Government confirms UK News Report that luxury yachts moored here are the property of Russian oligarch

Following a Financial Times (FT) report earlier this week that two yachts moored here belong to Roman Abramovich, a Russian oligarch, the agency is reporting now that the Antiguan Government has confirmed the situation.

In its most recent publication the Financial Times reports that officials here have said that the vessels appear to be owned by the sanctions-hit billionaire.

The boats are reportedly docked in Falmouth Harbour and were owned by a British Virgin Island company with ties to the Russian man. This later prompted a call to the UK government to help confirm whether Abramovich was their ultimate owner.

Minister of Foreign Affairs Paul “Chet” Greene reportedly wrote a letter to the British High Commissioner to Barbados requesting information on whether the owner of the BVI company, Wenham Overseas Ltd., is on Britain’s sanctions list, in light of “persistent allegations by the Financial Times that the vessels could be owned by Mr. Roman Abramovich”.

“The letter then confirmed that the British High Commission had provided Antiguan authorities with a letter ‘from the Financial Investigation Agency of the British Virgin Islands which states the beneficial owner of Wenham Overseas Ltd is Roman Abramovich,’” the Financial Times report says.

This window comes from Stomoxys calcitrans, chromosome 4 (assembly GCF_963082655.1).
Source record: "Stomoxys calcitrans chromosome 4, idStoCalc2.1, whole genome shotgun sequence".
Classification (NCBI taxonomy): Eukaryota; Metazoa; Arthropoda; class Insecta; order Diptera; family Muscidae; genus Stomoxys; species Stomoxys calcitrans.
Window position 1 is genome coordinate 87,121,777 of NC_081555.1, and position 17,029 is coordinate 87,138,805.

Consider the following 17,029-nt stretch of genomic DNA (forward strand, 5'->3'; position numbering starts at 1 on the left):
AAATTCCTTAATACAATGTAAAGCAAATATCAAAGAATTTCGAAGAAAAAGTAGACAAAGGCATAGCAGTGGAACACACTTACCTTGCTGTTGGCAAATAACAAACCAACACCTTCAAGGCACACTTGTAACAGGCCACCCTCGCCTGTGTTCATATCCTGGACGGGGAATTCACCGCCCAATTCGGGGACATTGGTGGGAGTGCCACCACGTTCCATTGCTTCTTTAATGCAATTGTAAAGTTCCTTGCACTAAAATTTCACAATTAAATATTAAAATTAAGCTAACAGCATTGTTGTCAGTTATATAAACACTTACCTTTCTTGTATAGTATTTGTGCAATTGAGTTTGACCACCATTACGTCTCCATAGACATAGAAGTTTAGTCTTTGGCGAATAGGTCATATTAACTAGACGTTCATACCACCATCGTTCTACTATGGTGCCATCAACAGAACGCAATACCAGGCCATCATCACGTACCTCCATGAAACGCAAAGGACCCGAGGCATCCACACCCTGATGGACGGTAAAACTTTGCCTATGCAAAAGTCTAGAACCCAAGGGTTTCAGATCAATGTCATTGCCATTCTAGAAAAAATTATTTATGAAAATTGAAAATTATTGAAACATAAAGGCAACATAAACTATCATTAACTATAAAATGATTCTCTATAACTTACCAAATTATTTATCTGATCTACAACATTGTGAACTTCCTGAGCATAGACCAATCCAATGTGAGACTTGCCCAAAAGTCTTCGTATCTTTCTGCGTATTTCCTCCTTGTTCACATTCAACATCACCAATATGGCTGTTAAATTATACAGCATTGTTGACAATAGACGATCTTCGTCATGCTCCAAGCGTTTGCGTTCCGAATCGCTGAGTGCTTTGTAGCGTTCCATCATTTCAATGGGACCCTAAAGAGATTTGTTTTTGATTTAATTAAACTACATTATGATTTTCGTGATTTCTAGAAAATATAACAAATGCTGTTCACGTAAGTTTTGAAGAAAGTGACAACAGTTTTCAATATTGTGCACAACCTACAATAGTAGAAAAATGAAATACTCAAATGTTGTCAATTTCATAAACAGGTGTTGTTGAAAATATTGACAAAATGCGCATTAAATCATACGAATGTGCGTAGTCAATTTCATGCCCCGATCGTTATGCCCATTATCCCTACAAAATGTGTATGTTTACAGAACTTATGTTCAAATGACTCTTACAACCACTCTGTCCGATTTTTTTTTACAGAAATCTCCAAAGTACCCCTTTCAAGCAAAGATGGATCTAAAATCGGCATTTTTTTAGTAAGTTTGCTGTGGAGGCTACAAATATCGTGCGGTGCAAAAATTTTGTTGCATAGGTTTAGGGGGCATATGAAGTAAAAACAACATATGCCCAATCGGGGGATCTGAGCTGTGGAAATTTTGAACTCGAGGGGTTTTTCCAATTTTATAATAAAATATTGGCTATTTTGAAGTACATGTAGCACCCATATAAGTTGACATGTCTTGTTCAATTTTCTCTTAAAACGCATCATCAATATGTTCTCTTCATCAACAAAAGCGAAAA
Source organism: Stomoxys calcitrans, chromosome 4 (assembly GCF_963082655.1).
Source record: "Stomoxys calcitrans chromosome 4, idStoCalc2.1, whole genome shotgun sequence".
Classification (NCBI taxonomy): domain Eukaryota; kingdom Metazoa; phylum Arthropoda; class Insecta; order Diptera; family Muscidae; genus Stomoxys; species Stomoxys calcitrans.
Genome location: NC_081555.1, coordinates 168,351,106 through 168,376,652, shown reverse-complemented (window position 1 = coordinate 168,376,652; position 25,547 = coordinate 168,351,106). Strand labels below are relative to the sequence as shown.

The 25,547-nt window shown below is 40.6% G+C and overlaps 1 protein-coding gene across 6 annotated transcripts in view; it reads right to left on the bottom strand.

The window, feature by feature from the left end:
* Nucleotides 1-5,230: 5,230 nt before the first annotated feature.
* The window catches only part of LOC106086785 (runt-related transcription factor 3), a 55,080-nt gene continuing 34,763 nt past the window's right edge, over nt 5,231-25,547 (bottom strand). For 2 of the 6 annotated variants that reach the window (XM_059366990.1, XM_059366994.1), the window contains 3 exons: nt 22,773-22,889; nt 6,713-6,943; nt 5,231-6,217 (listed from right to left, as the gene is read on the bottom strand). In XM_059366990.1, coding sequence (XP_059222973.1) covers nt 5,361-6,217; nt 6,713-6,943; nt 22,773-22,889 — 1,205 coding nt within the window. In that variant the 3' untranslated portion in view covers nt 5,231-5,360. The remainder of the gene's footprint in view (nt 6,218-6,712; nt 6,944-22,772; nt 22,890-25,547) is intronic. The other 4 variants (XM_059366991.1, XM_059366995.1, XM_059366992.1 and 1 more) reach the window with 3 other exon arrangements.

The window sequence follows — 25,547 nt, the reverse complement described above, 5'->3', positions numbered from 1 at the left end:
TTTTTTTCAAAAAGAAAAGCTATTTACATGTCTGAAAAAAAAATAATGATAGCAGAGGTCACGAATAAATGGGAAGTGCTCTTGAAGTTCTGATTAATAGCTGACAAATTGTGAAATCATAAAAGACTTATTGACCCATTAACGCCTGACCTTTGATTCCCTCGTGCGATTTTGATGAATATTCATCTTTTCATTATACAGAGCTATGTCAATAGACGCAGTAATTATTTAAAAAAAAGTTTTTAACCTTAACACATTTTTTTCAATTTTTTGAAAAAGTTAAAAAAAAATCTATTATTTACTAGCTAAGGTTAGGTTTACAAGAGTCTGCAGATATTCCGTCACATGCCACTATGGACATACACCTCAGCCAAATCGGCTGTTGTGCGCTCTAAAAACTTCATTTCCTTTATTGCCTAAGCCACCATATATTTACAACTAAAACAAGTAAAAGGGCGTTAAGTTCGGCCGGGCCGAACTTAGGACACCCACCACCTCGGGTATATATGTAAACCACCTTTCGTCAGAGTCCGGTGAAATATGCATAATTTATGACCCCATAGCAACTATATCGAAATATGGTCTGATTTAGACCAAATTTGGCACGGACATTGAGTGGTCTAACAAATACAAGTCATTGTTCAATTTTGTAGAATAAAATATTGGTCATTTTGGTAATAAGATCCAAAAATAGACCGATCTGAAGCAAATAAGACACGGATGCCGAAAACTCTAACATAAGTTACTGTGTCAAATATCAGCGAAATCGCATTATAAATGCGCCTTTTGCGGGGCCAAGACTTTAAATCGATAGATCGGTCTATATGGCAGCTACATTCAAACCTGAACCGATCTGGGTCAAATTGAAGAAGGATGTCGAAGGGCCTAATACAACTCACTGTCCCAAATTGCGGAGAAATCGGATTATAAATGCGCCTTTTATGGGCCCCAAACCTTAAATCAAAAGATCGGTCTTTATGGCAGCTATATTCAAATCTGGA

Abramovich, the owner of Chelsea Football Club, has been placed under sanctions by the UK and the European Union (EU), although not by the USA, for his allegedly close ties to Russian President Vladimir Putin.

The government earlier this month indicated that it would abide and enforce all US, EU and UK sanctions on Russian entities and individuals. The news report says, however, that officials here initially struggled to verify the ownership of the two boats.

If moves are made to seize the vessels, the government has reportedly indicated that it “will provide full assistance to the Government of the United Kingdom” if it receives a request under the two nations’ Mutual Legal Assistance Treaty based on Greene’s letter.

The yachts, called Halo and Garçon, are reportedly worth about $38mn and $20mn respectively.

However, with Antigua and Barbuda being a yachting destination many pundits say that it is not unusual for Russian-owned vessels to be here.